Population or Public Health Informatics Presentation Writing Homework Help

Population or Public Health Informatics Presentation Writing Homework Help 

Description

Prior to beginning work on this assignment, read Chapter 29 in your text as well as the following articles: Public Health Surveillance for Zika Virus: Data Interpretation and report validity (Links to an external site.), Effective uses of social media in public health and medicine: a systematic review of systematic reviews (Links to an external site.), The Capacity of Primary Care for Improving Evidence Based Care: Early Findings From AHRQ’s EvidenceNOW (Links to an external site.), and MDPHnet: Secure, Distributed Sharing of Electronic Health Record Data for Public Health Surveillance, Evaluation, and Planning (Links to an external site.).  Review the instructions below and research three additional scholarly  sources, not including course resources, to support your statements.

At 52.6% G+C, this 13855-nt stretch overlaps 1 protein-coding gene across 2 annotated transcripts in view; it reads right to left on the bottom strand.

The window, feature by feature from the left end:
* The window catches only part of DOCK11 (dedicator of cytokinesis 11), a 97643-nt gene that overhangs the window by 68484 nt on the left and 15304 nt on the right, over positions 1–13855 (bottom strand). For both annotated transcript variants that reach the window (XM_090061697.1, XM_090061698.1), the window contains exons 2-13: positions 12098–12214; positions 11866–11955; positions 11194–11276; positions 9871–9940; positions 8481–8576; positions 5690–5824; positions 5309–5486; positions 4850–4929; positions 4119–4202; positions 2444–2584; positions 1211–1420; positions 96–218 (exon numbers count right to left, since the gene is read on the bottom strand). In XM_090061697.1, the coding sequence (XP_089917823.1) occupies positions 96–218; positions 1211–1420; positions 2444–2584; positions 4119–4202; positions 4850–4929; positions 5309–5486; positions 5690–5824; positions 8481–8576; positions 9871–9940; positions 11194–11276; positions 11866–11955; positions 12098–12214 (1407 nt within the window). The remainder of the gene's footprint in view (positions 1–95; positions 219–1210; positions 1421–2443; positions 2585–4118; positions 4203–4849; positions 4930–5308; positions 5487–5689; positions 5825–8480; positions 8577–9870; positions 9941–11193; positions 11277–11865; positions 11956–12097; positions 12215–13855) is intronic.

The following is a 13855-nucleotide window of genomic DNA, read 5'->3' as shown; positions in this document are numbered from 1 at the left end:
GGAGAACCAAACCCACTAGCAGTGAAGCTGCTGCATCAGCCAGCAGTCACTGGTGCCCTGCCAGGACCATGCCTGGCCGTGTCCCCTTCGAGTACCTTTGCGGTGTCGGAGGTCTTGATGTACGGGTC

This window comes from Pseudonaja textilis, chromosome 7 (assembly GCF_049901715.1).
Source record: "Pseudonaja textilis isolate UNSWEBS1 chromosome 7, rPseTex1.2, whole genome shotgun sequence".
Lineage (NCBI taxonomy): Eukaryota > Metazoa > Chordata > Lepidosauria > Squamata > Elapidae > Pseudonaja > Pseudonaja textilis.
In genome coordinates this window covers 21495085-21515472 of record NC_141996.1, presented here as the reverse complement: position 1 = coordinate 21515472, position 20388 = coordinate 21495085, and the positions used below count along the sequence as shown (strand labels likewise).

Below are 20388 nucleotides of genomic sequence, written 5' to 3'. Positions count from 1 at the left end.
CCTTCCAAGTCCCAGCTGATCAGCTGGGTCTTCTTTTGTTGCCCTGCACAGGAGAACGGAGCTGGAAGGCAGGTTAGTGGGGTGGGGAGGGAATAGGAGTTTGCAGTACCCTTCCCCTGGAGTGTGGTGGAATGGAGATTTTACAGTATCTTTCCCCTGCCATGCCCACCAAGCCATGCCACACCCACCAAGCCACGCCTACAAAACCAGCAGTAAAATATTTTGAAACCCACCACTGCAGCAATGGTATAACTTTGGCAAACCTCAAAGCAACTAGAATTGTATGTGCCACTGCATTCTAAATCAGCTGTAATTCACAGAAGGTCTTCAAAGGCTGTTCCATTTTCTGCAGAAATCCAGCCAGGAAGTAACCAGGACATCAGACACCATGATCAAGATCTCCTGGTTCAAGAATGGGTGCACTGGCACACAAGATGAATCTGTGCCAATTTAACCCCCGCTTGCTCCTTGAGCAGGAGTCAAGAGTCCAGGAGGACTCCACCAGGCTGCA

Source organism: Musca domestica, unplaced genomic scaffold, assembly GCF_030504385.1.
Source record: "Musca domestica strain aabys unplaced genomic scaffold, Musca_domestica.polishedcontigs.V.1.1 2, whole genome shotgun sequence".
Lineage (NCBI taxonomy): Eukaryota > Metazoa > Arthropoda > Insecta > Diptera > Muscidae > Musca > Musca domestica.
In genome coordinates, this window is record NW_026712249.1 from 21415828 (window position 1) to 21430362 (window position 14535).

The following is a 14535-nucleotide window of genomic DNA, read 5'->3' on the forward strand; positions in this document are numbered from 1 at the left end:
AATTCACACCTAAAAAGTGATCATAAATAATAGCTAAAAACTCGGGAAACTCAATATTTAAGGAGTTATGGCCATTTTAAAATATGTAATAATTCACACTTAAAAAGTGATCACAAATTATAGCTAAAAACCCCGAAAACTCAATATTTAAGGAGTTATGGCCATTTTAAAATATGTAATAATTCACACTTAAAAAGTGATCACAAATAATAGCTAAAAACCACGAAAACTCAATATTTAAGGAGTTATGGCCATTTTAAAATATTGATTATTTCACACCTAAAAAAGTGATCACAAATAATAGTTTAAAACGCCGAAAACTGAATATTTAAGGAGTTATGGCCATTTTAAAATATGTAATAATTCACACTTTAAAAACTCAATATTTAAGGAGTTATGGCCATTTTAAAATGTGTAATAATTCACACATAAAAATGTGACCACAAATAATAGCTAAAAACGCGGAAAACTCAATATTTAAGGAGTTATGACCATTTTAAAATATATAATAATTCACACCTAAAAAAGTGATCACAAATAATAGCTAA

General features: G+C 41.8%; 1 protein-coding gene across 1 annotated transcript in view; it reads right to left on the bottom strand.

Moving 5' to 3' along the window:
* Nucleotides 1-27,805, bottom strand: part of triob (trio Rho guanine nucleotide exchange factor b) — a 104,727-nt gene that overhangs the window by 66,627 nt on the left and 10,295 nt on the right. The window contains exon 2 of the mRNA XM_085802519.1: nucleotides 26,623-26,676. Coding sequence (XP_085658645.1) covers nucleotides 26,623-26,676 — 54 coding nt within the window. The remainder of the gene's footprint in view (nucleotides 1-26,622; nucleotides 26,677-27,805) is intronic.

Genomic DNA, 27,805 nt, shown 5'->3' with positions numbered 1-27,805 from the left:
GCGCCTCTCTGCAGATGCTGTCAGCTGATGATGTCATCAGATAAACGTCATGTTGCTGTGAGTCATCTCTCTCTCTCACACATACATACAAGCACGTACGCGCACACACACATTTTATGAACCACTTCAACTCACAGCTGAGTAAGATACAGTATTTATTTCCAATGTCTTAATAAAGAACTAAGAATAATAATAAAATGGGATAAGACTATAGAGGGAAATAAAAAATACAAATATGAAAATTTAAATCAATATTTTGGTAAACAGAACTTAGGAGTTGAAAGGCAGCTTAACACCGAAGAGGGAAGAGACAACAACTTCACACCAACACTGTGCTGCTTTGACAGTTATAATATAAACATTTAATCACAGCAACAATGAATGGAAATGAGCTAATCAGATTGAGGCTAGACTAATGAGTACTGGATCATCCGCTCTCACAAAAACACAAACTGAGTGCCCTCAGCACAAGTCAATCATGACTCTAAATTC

For this week’s assignment, you will prepare a PowerPoint  presentation on the population and public health informatics pillar of  health informatics.

Create your PowerPoint presentation with  speaker notes that critically address each of the following elements.  (Remember that your presentation slides should have short,  bullet-pointed text with your speaker notes including the bulk of the  information provided in the following list.)

  • Evaluate the role of informatics in population or public health.
  • Evaluate the role of evidence-based health care as it relates to population informatics.
  • Analyze and interpret Figure 29.5, Biosurveillance and infection outbreak response rely on multiple communication flows, from the text.
  • Analyze  Dr. John Snow’s contribution to public health informatics models and  the National Notifiable Diseases Surveillance System (NNDSS)  modernization initiative.